Belinda “Lindy” Morrison was the drummer in the post-punk band The Go-Betweens from 1980 to 1989. Growing up in Brisbane, Australia, Lindy had cut her musical teeth playing with an all female acoustic band called Shrew, until in 1978, and as Punk hit Australia, she moved on to a band called Xero, whose starting point was a mix of classic Punk covers and Patti Smith songs until the band started writing their own original material.
In 1980, and across town, Robert Forster and Grant McLennan founder members of the Go-Betweens, returned from an extended stay in the UK, and once back in Brisbane started to search for a permanent drummer.
After releasing a couple of singles and their first official album “Send Me a Lullaby” in their native Australia, the new super-powered, Lindy infused Go-Betweens headed to London to record “Before Hollywood” which spawned the single “Cattle and Cane”, which was critically acclaimed and brought the band to a much wider audience, via radio plays.
Lindy’s drumming on the track, and the unusual, almost machine-like, stuttering rhythm she contributed was an integral part of the Go-Betweens sound, and something that Robert Forster went on to describe as “… a great rhythm which I don’t think any drummer in the world could’ve played except her. That rhythm never ceases to amaze me.”
Despite their classic songwriting and good reviews The Go-Betweens, never quite hit the heights in terms of chart success, so in the late 1980s and after 6 albums it was no surprise that the band disintegrated among “competing egos”. Like a post punk Abba, the band dynamics crumbled as the two couple relationships within the group did the same. Lindy who was with Forster, and Amanda with McLennan found themselves dumped both as musicians and partners when the two founding members decided to go it alone.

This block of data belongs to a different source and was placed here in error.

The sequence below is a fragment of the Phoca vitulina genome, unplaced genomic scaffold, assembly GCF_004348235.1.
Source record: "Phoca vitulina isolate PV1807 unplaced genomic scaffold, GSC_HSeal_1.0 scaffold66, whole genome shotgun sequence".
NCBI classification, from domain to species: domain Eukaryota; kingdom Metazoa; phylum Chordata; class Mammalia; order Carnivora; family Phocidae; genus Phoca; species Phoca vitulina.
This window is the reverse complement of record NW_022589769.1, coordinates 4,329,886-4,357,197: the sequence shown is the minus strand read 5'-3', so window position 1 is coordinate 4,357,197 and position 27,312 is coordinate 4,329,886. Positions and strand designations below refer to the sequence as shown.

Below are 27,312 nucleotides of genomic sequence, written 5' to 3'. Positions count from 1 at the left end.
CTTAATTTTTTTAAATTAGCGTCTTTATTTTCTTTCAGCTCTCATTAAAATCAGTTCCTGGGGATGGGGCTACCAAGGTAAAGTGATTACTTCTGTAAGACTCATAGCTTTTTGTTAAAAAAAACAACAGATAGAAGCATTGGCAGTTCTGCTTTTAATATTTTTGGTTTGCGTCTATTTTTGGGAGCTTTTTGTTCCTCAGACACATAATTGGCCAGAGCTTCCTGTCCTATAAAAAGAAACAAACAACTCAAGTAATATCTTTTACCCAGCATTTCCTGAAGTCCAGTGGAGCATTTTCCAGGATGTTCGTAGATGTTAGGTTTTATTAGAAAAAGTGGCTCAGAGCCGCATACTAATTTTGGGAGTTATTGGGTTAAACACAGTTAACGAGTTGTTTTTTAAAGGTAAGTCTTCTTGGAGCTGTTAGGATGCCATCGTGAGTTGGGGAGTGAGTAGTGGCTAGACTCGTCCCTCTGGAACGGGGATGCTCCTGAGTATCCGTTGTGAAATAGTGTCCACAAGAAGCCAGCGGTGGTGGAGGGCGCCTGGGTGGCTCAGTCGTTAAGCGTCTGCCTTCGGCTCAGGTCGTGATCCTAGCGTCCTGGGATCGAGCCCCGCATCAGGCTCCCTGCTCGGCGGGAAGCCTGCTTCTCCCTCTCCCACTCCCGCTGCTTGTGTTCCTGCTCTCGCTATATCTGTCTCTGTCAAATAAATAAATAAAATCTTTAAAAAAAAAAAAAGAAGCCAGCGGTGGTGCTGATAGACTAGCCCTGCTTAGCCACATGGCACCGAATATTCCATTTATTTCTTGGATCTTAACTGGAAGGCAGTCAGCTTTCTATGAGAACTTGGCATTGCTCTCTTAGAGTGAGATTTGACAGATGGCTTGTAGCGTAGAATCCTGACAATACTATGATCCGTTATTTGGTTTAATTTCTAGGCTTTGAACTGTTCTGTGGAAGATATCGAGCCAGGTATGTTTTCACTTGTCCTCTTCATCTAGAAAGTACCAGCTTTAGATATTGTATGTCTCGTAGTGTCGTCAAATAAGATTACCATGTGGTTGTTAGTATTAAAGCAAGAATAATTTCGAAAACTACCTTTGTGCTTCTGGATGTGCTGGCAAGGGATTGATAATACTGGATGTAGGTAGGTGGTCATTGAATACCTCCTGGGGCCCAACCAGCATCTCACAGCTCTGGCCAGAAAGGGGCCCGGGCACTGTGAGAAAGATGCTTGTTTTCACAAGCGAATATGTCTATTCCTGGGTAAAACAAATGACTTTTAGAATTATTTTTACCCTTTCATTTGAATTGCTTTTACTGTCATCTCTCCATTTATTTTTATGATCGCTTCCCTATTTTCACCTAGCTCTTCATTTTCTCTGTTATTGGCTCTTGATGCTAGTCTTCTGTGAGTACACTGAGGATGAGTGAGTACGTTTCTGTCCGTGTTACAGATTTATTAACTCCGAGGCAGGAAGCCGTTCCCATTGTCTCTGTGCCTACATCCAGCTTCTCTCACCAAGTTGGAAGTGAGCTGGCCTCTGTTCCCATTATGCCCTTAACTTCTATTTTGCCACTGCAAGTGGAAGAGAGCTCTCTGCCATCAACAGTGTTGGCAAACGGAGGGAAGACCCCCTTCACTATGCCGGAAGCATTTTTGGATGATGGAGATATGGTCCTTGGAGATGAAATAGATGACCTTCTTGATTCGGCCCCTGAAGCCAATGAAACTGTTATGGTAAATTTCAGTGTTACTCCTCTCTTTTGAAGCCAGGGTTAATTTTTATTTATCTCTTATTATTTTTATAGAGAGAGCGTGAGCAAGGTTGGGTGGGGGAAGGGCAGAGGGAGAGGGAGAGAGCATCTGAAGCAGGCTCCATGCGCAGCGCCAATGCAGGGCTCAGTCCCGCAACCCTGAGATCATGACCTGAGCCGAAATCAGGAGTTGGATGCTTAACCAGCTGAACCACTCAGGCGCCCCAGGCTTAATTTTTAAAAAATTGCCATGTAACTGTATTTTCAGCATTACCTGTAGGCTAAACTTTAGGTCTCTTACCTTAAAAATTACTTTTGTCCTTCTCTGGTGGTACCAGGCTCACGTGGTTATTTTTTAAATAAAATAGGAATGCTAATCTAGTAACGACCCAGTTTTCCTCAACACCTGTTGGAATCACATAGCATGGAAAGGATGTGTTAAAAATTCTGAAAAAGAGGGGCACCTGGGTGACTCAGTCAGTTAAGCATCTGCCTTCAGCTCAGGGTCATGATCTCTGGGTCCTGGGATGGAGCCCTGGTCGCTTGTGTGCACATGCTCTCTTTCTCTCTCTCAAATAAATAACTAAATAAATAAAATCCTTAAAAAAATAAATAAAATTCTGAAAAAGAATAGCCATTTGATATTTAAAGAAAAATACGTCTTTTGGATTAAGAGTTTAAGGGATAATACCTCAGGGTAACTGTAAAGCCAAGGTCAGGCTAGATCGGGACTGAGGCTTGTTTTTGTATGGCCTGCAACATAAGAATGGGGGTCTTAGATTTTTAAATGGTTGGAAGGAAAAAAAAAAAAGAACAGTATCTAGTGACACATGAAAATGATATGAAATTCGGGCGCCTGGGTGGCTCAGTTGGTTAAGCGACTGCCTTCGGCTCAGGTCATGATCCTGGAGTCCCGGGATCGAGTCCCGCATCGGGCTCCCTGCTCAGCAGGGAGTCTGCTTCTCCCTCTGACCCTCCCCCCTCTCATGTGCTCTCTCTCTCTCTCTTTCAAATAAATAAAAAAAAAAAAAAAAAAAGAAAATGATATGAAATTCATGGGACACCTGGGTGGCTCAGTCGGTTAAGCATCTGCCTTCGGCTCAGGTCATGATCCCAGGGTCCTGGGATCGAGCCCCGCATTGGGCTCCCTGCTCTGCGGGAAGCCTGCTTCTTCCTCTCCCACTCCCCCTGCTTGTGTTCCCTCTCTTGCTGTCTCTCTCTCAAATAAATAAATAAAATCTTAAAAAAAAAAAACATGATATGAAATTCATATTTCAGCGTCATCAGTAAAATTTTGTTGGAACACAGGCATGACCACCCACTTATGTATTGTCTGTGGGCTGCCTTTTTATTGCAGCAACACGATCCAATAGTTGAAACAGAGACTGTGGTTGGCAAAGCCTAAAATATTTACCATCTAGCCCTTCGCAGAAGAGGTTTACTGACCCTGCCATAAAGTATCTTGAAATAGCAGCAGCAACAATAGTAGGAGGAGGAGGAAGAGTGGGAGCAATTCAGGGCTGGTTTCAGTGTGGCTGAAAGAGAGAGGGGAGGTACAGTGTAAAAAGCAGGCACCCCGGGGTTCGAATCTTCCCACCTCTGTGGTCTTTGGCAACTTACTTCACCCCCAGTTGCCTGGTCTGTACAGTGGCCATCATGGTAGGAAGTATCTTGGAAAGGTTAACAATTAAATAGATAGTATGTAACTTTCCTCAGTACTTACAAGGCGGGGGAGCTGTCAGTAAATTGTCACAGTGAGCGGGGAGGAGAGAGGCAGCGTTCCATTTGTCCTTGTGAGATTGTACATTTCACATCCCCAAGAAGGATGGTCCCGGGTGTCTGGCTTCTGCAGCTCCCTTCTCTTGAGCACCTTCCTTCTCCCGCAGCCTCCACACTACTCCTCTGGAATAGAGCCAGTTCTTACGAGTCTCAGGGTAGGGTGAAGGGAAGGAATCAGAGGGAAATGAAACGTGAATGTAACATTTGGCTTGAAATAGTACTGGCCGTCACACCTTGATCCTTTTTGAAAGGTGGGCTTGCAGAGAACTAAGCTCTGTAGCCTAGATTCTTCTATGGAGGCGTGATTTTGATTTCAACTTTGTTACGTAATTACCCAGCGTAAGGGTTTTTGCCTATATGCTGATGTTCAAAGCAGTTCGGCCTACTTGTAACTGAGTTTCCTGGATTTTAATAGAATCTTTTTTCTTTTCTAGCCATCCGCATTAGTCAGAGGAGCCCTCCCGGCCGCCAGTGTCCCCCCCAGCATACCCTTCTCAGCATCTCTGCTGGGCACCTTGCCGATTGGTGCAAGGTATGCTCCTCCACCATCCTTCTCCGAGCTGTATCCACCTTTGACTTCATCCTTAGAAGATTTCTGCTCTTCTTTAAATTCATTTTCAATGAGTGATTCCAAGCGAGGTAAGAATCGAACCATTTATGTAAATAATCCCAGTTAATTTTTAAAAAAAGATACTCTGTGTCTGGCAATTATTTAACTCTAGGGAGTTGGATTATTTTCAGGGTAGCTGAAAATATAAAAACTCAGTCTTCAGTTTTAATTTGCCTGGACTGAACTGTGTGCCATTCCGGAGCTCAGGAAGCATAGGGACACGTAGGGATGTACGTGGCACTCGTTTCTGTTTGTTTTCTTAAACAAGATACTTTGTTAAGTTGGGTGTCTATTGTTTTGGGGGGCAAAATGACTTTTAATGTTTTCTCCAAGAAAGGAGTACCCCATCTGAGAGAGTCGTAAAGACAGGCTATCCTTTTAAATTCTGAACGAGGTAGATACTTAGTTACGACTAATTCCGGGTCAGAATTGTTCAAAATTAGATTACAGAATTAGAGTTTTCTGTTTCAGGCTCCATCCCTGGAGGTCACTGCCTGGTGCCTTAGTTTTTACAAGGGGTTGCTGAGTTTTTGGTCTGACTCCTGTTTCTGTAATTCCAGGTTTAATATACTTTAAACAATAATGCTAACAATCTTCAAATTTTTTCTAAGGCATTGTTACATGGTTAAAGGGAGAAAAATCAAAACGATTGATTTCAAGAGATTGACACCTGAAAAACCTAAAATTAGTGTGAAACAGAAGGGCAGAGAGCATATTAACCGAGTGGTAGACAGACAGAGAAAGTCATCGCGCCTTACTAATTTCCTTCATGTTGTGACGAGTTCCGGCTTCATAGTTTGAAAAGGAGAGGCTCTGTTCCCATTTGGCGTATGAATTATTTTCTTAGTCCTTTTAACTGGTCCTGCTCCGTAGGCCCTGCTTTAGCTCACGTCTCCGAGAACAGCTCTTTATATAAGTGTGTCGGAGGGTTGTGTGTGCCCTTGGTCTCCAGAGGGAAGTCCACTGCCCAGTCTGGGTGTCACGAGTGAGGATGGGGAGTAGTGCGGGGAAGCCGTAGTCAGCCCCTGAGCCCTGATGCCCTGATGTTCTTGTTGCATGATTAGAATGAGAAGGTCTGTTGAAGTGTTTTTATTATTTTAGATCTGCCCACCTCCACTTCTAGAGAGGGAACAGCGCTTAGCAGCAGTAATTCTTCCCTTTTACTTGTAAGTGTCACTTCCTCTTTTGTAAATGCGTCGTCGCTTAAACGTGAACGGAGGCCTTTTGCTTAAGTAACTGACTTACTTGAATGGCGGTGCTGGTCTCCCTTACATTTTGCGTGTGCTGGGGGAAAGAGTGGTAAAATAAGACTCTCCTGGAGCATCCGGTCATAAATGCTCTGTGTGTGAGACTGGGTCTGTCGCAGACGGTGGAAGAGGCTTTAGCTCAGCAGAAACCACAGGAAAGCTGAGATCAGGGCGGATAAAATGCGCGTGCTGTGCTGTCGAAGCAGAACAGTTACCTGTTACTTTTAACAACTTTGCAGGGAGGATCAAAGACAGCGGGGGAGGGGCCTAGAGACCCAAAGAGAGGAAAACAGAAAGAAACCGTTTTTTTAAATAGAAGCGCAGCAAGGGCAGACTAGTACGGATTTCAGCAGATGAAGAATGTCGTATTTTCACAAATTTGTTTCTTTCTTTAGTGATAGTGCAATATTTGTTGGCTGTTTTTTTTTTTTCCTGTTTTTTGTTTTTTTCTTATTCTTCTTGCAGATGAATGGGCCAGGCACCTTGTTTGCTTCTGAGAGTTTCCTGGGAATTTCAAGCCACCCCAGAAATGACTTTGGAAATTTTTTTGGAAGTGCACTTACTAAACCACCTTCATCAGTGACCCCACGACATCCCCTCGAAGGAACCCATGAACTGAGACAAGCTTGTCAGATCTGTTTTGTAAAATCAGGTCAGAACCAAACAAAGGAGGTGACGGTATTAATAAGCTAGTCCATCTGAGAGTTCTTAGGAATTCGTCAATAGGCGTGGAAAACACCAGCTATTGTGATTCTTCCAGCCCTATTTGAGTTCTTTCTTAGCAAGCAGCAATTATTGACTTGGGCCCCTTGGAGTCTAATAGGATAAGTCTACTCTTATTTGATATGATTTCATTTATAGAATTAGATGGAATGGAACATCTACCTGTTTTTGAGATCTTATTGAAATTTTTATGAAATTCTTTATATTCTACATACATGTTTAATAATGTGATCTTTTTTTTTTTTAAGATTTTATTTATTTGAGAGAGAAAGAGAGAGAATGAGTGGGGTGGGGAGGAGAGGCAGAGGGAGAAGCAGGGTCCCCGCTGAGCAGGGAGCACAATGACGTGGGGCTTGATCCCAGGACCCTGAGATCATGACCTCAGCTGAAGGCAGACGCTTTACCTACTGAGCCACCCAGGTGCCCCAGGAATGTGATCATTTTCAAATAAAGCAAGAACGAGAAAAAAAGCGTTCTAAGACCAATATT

“Both of us refused to be defined as the girlfriends, and that’s what they did, when they dumped us. They treated us like ex-wives, and that was the greatest insult.” – Lindy Morrison
After the band split, Lindy and Amanda briefly played together as Cleopatra Wong, and the newly stipped down McLennan and Forster Go-Betweens found themselves competing against their own “classic line-up” – the one with Lindy and Amanda.
Film maker Kriv Stenders, who made a Go-Betweens documentary “Right Here” summed up his feelings on the band by saying “I know it’s an extreme analogy, but when soldiers go to war, that bonds you forever, and I think it’s the same with the Go-Betweens. That’s why the music was so great, because they lived it and believed in it so passionately.”
But that’s not quite the end of the story. After the tragic death of Grant McLennan in 2006, The Go-Betweens were honoured by the city of Brisbane in 2010, when in a surprising move, one quite possibly unprecedented in the history of rock, they named the city’s new bridge after them, with both Forster and Morrison attending the opening.
“We walked across the whole bridge together, just him and I,” Morrison says. “Just chatting, like a couple of old codgers. That was very, very special to me, and I’m sure it was special to him. We’ve had our moments where we’ve been able to find each other again. It’ll never return to what it was. But we found each other on that day.”
In 2013, Morrison received an Order of Australia medal for her services as a performer and an advocate.
Quotes from andrewstaffordblog